The holidays are a time of joy, giving, family and friends. They can also be a time of stress, sadness and loneliness — all compounded by a pandemic stretching into its second year.
“The holidays are so romanticized and I think that really can make people feel isolated and lonely — that things should be a particular way, or I should feel a particular way, and then spending time to try to create that ideal, which sometimes just isn’t feasible,” said Neda Gould, an assistant professor in the Department of Psychiatry at the Johns Hopkins School of Medicine.
Many put undue pressure on themselves by setting unrealistic expectations during the holidays — pressure that has been exacerbated by COVID-19.
“There’s, broadly speaking, so much grief associated with the past couple of years,” Gould said. “And it’s of course related to the loss of loved ones, but also there’s financial losses and the loss of the way things were — getting together with family that may not be feasible during this time of year. And then, on top of that, the anxiety of gatherings and how do we keep everyone safe with this kind of ever-evolving, unpredictable and uncertain nature of COVID?”
Gould said one way to cope with the uncertainty is to simply acknowledge that “it’s OK not to be OK. It’s OK to hold both of those feelings: Of feeling happy about something, but also really sad and a sense of grief.”
Another coping mechanism is to see the silver lining and use the pandemic to experiment and create new traditions.
Reaching out while realizing others aren’t having a picture-perfect holiday either, is also key.
“You see these images of people and feel like, ‘Well, everyone is experiencing the holidays in a particular way, and it’s just me. I’m the only one who has the blues, or the depression or anxiety.’ And, you know, I promise that whatever you’re experiencing, you’re not alone,” Gould said.
“So that’s why it becomes important to share your experiences with others, in whatever way you’d like. With a next-door neighbor, with a phone call to a friend, with a support group — whatever it may be — because then you can develop that sense of connection, even when you feel so disconnected,” she said.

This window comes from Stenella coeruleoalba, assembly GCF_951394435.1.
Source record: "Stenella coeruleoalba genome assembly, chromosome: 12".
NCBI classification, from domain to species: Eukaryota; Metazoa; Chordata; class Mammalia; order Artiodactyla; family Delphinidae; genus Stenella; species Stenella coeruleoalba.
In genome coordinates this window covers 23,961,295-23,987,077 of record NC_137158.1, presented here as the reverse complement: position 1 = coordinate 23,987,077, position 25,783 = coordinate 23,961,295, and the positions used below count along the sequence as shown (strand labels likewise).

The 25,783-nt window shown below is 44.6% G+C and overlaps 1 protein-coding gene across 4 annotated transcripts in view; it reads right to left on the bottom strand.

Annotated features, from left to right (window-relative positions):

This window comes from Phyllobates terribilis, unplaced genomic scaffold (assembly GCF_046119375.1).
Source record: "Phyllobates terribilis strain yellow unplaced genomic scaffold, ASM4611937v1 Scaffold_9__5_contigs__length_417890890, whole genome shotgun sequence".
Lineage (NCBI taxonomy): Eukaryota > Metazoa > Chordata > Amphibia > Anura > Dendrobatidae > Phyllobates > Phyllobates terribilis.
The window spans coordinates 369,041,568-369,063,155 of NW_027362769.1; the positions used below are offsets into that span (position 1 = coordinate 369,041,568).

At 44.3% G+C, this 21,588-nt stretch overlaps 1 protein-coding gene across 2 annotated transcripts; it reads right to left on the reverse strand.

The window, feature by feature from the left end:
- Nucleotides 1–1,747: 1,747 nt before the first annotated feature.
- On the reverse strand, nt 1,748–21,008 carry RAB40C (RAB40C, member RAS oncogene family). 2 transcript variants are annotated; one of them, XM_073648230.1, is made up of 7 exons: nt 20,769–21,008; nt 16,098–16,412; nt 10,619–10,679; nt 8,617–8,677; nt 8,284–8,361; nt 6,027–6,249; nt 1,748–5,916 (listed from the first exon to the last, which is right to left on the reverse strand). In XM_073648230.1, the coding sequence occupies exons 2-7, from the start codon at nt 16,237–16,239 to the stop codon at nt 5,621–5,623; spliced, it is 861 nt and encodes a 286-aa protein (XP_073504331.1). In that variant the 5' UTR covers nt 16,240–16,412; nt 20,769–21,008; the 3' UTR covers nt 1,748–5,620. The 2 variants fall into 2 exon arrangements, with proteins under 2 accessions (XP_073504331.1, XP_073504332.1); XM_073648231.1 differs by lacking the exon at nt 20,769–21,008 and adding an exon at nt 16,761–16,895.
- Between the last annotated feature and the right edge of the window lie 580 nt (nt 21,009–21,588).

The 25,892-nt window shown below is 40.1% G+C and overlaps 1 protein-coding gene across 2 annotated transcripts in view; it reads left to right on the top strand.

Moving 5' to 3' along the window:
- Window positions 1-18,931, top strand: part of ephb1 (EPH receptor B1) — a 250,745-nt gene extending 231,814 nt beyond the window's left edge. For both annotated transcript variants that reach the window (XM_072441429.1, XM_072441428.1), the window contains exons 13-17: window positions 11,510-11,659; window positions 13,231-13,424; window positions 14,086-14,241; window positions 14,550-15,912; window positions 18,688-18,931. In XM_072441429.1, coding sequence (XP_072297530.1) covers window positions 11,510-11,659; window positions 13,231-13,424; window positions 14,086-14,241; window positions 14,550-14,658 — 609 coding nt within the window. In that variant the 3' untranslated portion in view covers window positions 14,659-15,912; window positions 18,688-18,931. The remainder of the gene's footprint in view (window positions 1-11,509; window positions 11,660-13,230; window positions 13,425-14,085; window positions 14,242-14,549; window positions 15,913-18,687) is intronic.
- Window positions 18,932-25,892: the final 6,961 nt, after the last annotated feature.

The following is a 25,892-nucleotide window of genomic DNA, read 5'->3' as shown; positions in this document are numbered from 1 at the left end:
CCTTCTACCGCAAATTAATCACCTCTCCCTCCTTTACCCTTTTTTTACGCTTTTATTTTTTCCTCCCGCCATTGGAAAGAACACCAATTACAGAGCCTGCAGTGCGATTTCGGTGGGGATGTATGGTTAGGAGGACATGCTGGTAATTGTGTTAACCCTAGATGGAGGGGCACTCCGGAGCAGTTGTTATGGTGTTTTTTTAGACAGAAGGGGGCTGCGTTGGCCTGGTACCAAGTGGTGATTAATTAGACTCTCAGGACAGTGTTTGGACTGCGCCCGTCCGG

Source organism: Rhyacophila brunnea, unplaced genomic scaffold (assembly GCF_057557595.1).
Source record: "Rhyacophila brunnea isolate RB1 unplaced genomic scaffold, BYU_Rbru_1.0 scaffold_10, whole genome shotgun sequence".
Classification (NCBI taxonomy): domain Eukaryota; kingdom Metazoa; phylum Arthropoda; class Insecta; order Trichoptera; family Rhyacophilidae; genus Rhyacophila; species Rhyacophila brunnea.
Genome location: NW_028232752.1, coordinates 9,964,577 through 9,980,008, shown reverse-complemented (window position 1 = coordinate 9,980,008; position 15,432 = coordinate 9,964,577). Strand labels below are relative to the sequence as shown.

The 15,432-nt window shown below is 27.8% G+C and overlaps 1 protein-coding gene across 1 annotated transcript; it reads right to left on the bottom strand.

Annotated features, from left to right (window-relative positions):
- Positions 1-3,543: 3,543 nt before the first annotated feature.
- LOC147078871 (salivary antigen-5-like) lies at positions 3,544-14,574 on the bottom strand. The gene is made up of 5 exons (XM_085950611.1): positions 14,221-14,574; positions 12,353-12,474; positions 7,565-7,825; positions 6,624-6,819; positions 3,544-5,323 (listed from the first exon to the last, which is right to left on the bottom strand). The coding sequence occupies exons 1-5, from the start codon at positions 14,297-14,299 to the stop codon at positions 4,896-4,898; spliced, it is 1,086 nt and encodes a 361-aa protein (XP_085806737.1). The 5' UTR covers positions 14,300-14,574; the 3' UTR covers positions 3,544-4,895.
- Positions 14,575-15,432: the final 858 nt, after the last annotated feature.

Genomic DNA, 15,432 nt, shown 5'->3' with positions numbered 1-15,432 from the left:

Gould recommends looking inward and taking care of yourself.
“It’s interesting because the times we need to practice that the most, such as during the holidays when we’re most stressed … we tend to practice the self-care tools the least. The time we really need to focus on our well being, we tend to kind of push it to the side and just plow through,” she said.
Instead, Gould recommends basic, but important measures such as getting enough sleep and at least some form of physical activity.
Other tips experts recommend include:
- Eating a healthy snack before holiday meals;
- Limiting alcohol and tobacco use;
- Limiting time spent looking at social media or reading the news;
- Creating a holiday budget and sticking to it;
- Deep-breathing and other mindfulness exercises;
- Carving out alone time for yourself, even if it’s just 15 minutes a day.
Give yourself a mental break as well.
“Just think about what’s in your control,” Gould said. “So many things aren’t in our control, but there are still things that are. We can consider focusing on those.”
As for things out of your control, “consider simplifying some of those.”
But in a region known for Type A personalities, letting go, or learning to say no is easier said than done.
Gould acknowledged that control issues can be a problem, so start small.
“You don’t have to let go of everything. But, is there one thing you’d be willing to let somebody else do this year?
“I use the example of baking one less pie, or buying some food or gifts, as opposed to making them,” Gould said. “But it’s hard. I think we like tradition … and we can get stuck in that. But I think it’s stepping back and just asking yourself what matters to me most and focusing on those things. And, [for] the things that matter less, being flexible on and asking for help.”
Gould has similar advice for daunting New Year’s resolutions: Keep them small so you don’t set yourself up for failure.
Instead of pledging to lose 20 pounds, start with exercising once a week and gradually increase that number.
“Those types of changes can be sustainable,” Gould said. “It’s kind of unrealistic to wake up and essentially do things completely differently, for most of us.”
But if your mood isn’t improving by the new year, it may be time to consider that what you’re experiencing goes deeper than the holiday blues.
Gould said clear signs of clinical depression include consistent loss of interest in activities you once enjoyed, and changes in sleep, appetite and energy.
“The key distinction is that the depression causes some impairment in one’s life,” she said. “So, for example, you might miss work … or you’re feeling so down that you have trouble getting out of bed, or you don’t want to engage with anybody.”
Gould stressed that “there’s no right or wrong way to feel. Just honor your feelings. And, if you notice your feelings are really interfering with your quality of life, then there is mental health care out there and it’s important to reach out.”